Category: Addictive Behaviors

PS1- #A1 - Effects of an Eight-Week Hatha Vinyasa Yoga Intervention on Anxiety Sensitivity and Smoking Abstinence

Friday, Nov 17
8:30 AM – 9:30 AM
Location: Indigo Ballroom CDGH, Level 2, Indigo Level

Keywords: Mindfulness | Adult Anxiety | Anxiety Sensitivity

Specialized interventions may be required for tobacco smokers with affective vulnerabilities. Research suggests there is merit in targeting low trait-distress tolerance (DT), an identified contributor to smoking maintenance and relapse, through novel behavioral approaches. Emerging work supports a regular yoga practice for reducing affective disorder symptoms and for enhancing CBT for smoking cessation. Accordingly, we conducted a pilot RCT in low DT smokers evaluating hatha yoga’s efficacy for improving DT as a means to boosting abstinence success. We examined yoga’s effect on emotional DT, anxiety sensitivity (AS, a manifestation of DT defined as fear of autonomic arousal), and smoking behavior. We hypothesized that 8-week, twice-weekly yoga would outperform a waitlist control condition for increasing DT and reducing AS. In addition, we examined yoga’s effects on nicotine intake across the intervention and obtained effect sizes to index yoga’s initial efficacy for smoking cessation. Participants included 50 females (Mean Age = 30.08; SD = 8.23) randomized to either Yoga (n = 33) or Waitlist (n = 17) prior to initiating a self-guided quit attempt. Eligible participants reported smoking ≥10 cigarettes/day (past year) and low DT, indexed by elevated anxiety sensitivity (scored ≥20 on the Anxiety Sensitivity Index (ASI); M = 24.16, SD = 10.10). Assessments were completed at baseline, weekly, post-treatment (week 9), and 2-week follow-up (FU). DT measures included self-report Distress Tolerance Scale (DTS) and ASI. Smoking was assessed via biological lung Carbon Monoxide count (COppm) and self-reported (Timeline Followback Calendar (TLFB)) point-prevalence (PP) abstinence. An MLM revealed a significant between-condition effect over time (i.e., Condition x Time interaction) on both ASI (F(9,38) = 2.79, p = .013) and DTS (b = 0.051, t(27) = 2.410, p = 0.023), revealing that the relative improvement in DT was greater for Yoga than Waitlist. Univariate ANOVA revealed Yoga exhibited moderately lower lung CO than WL on quit day (partial η2= 0.10) and slightly lower at follow-up (partial η2= 0.06). MLM evaluated during-intervention changes in cigarette intake. Results suggested that yoga participants tapered cigarette use leading up to quit day (b = 0.917, t(92) = 2.167, p = 0.033). These results establish yoga as efficacious for targeting DT and the related construct of AS. AS reduction may partially explain yoga's influence on smoking behavior high AS smokers. Additional clinical implications will be discussed.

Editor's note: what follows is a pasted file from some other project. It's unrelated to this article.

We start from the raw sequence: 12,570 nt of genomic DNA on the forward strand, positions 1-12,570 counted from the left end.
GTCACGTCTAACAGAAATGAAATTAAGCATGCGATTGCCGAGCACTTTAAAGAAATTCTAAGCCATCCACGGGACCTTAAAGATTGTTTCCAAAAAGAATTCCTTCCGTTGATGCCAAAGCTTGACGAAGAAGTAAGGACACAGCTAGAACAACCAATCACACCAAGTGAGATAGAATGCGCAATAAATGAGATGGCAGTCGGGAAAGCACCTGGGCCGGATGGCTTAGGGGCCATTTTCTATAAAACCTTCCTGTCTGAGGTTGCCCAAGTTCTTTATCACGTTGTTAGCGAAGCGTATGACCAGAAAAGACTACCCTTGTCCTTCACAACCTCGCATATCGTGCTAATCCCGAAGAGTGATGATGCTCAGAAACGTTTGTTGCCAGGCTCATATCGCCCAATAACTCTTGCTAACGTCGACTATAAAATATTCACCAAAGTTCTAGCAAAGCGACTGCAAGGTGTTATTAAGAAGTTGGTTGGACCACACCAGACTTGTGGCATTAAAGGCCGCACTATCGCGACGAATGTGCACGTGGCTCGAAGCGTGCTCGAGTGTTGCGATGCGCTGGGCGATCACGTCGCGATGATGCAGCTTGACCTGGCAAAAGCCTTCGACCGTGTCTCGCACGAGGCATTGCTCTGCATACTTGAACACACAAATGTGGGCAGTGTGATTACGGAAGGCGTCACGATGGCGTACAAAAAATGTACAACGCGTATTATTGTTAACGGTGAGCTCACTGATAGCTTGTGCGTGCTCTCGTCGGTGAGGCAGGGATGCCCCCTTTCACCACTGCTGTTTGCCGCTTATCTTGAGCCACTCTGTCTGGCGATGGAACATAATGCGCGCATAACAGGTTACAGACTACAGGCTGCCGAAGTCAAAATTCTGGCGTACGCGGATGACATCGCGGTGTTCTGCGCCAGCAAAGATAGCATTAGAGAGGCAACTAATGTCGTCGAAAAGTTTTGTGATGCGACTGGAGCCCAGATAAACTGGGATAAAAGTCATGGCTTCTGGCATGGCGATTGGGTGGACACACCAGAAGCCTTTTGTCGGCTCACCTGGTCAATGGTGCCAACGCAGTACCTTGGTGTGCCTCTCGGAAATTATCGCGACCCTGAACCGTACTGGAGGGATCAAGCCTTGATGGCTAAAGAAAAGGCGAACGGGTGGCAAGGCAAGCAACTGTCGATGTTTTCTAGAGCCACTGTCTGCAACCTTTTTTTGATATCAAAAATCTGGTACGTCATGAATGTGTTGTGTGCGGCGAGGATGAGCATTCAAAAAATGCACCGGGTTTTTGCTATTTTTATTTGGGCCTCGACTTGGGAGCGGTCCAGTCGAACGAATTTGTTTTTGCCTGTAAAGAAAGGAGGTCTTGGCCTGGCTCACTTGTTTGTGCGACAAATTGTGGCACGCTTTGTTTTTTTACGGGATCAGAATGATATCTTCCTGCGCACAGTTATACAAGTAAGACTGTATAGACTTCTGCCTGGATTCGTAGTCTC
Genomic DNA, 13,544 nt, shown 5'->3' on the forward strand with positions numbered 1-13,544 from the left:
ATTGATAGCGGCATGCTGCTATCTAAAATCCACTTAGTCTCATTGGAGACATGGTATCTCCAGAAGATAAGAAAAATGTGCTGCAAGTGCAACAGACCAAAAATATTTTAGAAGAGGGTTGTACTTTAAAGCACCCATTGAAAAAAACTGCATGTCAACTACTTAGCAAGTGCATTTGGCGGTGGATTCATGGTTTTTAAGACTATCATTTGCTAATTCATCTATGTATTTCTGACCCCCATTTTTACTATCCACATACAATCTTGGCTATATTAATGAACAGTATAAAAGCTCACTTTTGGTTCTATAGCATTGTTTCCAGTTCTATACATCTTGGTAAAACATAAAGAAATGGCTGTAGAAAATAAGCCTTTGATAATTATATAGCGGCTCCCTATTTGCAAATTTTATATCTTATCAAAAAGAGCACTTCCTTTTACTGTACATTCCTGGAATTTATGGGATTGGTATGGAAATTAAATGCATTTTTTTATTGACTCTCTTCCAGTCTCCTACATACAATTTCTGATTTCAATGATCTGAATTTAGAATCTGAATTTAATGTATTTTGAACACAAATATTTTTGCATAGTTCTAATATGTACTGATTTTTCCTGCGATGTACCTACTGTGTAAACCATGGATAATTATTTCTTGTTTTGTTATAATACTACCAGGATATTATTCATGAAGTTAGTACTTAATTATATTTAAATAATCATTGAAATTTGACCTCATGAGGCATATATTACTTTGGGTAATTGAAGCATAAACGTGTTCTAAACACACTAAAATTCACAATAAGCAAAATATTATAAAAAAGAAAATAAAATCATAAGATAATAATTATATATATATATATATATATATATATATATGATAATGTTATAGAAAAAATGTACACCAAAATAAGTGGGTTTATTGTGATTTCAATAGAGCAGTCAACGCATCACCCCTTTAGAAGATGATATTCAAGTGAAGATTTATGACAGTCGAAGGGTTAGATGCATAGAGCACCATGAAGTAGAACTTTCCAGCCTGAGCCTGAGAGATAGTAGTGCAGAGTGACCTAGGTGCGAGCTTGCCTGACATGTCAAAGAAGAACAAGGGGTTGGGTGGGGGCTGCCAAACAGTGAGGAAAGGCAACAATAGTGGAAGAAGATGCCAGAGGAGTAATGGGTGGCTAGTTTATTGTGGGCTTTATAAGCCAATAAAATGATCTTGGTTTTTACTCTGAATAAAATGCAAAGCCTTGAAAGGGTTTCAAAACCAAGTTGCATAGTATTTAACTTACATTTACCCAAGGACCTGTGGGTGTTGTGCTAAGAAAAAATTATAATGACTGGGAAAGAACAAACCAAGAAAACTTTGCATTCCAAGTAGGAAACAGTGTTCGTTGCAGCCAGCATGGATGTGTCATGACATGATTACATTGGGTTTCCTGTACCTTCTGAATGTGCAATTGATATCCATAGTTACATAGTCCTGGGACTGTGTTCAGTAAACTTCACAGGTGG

Johnna L. Medina

Doctoral Candidate
The University of Texas at Austin
Miami, Florida

Lindsey B. Hopkins

Postdoctoral Research Fellow
National Center for PTSD; Center for Innovation to Implementation; VA Palo Alto Health Care System
Menlo Park, California

Maddie Pantoni

University of California San Diego

Natalie Tunnell

Southern Methodist Univesity

Jasper A. J.. Smits

Professor
University of Texas at Austin